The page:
SpaceX: The Future of Space Exploration
October 1, 2020
The summer of 2020 was a successful one for SpaceX, a private aerospace company. The missions they had, amidst the pandemic, achieved many firsts in space exploration.
SpaceX, founded in 2002 by Elon Musk, is working to enhance lives and to create unique, innovative technology for space exploration. So far, they have had a total of 97 launches, 60 landings, and 42 reflown rockets (SpaceX).
Its headquarters are in Hawthorne, California; they develop and produce reusable rockets and spaceships. They test engines and systems at their testing facility, located in McGregor, Texas. They also have four different launch sites: one on the west coast, one on the Gulf coast, and two on the east coast.
The Vandenberg Air Force Base on the west coast is ideal for polar-orbiting satellites. There, satellites can be launched into the polar orbit without harming the population below (Space.com). On the Gulf Coast, the South Texas Launch Site is where Elon Musk wants to launch rockets to Mars (TESLARATI).
The cast coast, specifically the state of Florida, is home to the Cape Canaveral Air Force Station and Kennedy Space Center. Rockets are launched from the cast coast because the Earth spins eastwardly; rockets will go in the same direction as the Earth, instead of against it (LiveScience).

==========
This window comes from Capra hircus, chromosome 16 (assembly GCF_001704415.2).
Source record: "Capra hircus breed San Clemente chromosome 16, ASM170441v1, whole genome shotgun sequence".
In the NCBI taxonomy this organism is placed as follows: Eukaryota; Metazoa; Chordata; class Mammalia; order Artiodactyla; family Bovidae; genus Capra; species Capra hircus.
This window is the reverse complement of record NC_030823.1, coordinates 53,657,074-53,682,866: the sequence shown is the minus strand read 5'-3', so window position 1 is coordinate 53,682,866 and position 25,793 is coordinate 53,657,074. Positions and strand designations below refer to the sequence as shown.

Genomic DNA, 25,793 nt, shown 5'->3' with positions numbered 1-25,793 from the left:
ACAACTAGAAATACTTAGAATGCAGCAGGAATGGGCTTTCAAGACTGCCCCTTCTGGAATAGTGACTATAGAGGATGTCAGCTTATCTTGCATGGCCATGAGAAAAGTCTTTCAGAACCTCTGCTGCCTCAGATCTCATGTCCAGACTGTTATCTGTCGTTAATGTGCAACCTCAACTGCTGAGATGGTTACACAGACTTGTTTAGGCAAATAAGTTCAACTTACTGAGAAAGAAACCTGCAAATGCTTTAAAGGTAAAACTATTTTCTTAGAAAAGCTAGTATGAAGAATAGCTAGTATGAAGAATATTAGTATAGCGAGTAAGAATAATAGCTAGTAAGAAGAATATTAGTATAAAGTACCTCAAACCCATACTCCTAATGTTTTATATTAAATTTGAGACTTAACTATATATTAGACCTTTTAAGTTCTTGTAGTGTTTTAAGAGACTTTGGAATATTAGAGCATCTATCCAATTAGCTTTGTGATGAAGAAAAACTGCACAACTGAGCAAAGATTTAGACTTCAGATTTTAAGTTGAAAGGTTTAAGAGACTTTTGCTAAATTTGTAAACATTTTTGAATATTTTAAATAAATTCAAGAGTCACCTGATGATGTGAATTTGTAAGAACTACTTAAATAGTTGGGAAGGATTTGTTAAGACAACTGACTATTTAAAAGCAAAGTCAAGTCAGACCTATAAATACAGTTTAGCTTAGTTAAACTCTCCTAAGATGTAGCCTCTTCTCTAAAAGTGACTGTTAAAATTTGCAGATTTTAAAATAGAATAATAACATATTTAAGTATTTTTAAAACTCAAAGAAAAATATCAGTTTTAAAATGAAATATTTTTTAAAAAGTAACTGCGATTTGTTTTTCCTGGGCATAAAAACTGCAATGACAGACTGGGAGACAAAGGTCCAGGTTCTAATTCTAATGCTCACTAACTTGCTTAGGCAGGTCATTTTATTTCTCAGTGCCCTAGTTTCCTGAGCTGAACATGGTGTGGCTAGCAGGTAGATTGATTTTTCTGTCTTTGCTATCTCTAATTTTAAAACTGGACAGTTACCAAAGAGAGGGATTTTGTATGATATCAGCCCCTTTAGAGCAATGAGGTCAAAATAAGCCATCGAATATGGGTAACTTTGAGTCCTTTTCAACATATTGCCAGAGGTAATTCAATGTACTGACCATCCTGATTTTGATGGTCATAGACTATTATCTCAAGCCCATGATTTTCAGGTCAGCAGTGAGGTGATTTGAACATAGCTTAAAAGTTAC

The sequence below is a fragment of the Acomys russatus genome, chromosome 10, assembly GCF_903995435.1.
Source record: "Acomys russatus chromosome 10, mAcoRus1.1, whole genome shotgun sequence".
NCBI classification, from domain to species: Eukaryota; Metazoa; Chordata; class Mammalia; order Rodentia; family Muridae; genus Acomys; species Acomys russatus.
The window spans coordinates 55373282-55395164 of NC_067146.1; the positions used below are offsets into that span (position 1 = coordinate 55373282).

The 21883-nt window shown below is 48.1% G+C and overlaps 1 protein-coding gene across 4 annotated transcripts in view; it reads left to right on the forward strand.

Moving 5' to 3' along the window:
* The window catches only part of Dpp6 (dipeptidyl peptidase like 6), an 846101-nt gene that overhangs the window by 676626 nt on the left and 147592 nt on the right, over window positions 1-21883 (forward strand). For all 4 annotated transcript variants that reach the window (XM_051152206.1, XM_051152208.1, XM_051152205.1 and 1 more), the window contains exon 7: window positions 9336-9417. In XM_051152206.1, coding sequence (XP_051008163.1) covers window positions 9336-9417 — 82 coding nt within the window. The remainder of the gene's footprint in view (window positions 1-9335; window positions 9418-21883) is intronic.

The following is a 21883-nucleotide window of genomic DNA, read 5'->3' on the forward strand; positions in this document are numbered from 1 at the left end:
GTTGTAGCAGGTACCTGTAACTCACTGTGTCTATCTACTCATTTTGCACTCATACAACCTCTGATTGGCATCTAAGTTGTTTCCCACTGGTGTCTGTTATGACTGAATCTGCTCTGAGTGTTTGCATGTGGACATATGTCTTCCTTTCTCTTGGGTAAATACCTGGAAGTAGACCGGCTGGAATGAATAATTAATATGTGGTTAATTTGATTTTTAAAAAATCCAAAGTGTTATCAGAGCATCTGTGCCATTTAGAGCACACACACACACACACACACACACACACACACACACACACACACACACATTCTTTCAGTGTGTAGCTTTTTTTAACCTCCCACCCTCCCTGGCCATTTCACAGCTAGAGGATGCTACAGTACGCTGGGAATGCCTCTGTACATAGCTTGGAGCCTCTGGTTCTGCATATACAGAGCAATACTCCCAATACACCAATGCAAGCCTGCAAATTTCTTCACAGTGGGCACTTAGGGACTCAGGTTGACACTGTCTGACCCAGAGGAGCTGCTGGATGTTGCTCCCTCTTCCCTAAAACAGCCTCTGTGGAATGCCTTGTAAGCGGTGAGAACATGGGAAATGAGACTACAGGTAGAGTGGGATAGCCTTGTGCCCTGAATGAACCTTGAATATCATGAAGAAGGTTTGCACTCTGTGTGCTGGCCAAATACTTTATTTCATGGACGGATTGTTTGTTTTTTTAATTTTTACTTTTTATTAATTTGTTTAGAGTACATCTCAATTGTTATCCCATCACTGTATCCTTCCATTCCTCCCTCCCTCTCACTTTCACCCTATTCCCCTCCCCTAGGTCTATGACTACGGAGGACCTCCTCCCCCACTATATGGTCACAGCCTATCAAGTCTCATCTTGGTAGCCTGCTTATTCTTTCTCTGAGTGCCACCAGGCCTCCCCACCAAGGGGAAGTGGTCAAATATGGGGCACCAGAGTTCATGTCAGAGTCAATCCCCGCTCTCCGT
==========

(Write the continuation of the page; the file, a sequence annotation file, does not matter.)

In May of 2020, NASA astronauts Robert Behnken and Doug Hurley embarked on the Crew Dragon Demo-2 mission. Christopher Palomino, a sophomore, states, “I am thrilled that SpaceX became the first private company to send two astronauts into the International Space Station.” Behnken and Hurley became the first pair of astronauts to leave U.S. soil since 2011(Science Focus).
Two months after the Crew Dragon Demo-2 mission, the ANASIS-II satellite launched. This satellite became the first South Korean military communications satellite (TechCrunch).
In August, two missions transpired; the Starlink-11 mission and the SAOCOM-1B mission: Starlink is an internet communications satellite. On the 18th of August, a Falcon 9 rocket released 58 Starlink satellites; they reused a Falcon 9 booster, breaking a record. This Falcon 9 booster flew and landed successfully for the sixth time, proving its reusability (TechCrunch).
Twelve days after the Starlink-11 mission, the Argentinian Earth-observing satellite, SAOCOM-1B, launched from a Falcon 9 rocket. This mission marked two firsts: the first polar launch from Florida since 1969, and the first launch to a polar orbit from the east coast (Space.com).
These missions are only the beginning. Matthew Castillo, a sophomore, expresses,“I bet their revolutionary work towards space exploration will only continue to grow.” SpaceX plans to launch Starlink-12 on September 27th and its third U.S military GPS III on September 30th (TESLARATI). Who knows, Mars might be the next vacation spot.